We are such entities and we live in such a world that we will do wrong, over and again, in small things and in large.Life is a process of trail and error - and it very much looks as if that may be part of the point of being alive as earthly, incarnate mortals.
So, doing the wrong things cannot be regarded as fatal to human purpose.
But, but, but - on the many, many occasions that we err, we have to acknowledge error; we must acknowledge that when we do wrong we have done wrong.
We must not (must not) get into a habit of self-justification.
A rooted and inflexible attitude of self-justification is the basis of some of the morally-worst behaviour I have seen in men and women.
In men self-justification comes out at the Right Man, the man who is always right about Everything, who never acknowledges ignorance or error or bad motivations in himself - the man who is always been 'in the right' in every situation of his life. The man who believes that If Only everybody had always listened to him and always done what he said, then the world would be a much much better place.
The Right Man acts as if it would be a world-ending catastrophe is ever he admitted error; as if the two possibilities are to be a person who is always right about everything or always wrong about everything.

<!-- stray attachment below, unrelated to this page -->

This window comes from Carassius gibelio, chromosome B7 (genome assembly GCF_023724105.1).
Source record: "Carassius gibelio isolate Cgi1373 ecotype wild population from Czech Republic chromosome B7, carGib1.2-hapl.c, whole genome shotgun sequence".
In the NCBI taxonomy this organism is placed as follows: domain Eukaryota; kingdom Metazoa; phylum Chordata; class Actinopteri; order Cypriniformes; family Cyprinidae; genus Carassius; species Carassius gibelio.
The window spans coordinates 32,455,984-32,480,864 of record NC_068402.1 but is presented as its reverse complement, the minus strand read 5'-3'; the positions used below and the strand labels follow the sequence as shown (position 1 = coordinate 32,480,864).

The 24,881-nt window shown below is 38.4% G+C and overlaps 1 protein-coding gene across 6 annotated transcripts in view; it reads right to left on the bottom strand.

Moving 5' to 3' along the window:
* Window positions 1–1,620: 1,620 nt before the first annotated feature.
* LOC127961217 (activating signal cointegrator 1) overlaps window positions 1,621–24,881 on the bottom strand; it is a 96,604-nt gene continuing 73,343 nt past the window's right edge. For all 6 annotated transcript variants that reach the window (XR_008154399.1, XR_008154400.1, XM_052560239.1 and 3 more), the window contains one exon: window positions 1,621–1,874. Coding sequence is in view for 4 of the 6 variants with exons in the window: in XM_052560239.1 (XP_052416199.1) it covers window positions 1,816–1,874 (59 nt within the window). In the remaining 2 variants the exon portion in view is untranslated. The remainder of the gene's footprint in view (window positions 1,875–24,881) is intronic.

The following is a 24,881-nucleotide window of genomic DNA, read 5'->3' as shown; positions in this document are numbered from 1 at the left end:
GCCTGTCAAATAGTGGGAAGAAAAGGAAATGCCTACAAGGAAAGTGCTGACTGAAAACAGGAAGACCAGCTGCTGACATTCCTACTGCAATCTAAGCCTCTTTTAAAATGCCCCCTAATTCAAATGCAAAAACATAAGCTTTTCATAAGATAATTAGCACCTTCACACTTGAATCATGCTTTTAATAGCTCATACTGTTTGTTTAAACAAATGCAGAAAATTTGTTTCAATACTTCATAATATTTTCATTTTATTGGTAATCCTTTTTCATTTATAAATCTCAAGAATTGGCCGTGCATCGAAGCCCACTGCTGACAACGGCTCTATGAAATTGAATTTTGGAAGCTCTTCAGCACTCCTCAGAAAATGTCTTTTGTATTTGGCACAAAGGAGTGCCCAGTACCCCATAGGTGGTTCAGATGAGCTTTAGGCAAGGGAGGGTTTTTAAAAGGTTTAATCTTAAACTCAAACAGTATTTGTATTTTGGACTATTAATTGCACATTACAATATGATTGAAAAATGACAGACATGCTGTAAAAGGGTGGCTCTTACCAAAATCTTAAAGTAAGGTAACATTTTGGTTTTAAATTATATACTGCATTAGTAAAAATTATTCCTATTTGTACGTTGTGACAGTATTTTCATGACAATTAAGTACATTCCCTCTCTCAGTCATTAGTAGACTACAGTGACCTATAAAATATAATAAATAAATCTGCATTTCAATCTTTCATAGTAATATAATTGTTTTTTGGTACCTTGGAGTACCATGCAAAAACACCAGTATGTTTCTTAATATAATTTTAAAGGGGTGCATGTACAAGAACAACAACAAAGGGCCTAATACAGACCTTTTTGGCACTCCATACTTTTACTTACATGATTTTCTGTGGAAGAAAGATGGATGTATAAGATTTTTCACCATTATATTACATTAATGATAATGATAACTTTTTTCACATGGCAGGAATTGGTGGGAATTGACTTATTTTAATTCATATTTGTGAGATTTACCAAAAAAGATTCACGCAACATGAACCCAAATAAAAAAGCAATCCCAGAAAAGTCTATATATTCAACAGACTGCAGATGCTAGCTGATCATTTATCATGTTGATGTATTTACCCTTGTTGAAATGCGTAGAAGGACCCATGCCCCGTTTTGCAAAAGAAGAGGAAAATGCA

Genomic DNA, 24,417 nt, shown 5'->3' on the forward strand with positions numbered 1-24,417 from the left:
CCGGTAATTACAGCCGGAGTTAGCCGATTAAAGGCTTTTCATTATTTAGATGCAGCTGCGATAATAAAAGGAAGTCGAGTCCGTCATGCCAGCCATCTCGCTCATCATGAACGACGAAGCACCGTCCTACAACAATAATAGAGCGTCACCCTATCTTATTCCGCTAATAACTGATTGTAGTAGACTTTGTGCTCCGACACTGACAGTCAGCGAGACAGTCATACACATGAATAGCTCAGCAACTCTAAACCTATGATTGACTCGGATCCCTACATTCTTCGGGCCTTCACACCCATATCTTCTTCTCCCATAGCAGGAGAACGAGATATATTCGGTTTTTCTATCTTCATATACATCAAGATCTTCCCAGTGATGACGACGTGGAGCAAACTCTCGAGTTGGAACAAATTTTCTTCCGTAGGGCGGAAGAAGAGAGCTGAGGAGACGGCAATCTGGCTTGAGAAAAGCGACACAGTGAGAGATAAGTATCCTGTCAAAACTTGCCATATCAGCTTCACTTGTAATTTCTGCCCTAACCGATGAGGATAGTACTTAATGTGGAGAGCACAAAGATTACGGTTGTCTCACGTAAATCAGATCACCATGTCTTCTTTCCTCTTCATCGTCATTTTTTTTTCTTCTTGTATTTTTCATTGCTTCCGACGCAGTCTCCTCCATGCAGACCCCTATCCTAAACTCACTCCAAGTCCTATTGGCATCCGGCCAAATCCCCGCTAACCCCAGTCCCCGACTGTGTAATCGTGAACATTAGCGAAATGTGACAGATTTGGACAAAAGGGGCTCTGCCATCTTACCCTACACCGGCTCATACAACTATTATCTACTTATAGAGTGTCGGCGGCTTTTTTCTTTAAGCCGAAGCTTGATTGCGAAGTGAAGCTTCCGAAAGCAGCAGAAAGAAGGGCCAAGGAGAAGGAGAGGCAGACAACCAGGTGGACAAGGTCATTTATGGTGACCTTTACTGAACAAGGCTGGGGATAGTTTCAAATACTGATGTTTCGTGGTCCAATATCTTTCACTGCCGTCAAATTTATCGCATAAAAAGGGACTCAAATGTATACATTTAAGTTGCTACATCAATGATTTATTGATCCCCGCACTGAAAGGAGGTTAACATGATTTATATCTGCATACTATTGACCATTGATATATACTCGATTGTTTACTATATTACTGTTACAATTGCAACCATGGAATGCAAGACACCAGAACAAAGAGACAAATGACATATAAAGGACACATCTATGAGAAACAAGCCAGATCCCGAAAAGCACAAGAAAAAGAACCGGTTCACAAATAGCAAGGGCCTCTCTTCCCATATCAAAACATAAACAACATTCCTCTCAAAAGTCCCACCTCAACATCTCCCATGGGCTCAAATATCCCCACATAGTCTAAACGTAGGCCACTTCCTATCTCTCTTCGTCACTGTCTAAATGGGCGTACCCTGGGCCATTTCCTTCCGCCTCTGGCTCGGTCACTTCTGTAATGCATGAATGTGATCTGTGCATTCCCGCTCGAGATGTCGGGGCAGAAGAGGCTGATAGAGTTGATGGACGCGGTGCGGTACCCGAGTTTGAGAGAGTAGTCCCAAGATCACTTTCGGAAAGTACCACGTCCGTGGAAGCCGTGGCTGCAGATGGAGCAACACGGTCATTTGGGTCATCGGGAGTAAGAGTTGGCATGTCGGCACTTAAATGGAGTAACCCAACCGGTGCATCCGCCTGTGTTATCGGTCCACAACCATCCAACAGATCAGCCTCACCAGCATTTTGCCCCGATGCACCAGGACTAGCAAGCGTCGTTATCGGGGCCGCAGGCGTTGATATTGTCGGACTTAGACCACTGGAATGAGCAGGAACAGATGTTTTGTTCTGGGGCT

In women self-justification typically comes out as the Victim, the woman who is always being slighted - either deliberately or casually; offensively patronised or subject to negative discrimination; ignored or picked-on; treated as 'just a woman' or treated 'as if she was a man'.
The Victim acts as if it would be a world-ending catastrophe if she were not the centre of attention in all situations and at all times, yet she finds intolerable the psychological pressure of being the centre of attention - because then people always expect something of her.
Both the Right Man and the Victim are characteristic modern types, and both are encourages by mainstream modern culture as expressed in the Mass Media - which embodies the attitudes and evaluations of the Right Man and the Victim.
But if self-justification is something is a common evil - then its opposite is (of course!) also an evil: the inability to hold to any principle, because of unclarity, unsureness, uncertainty; the evils of nihilism and despair.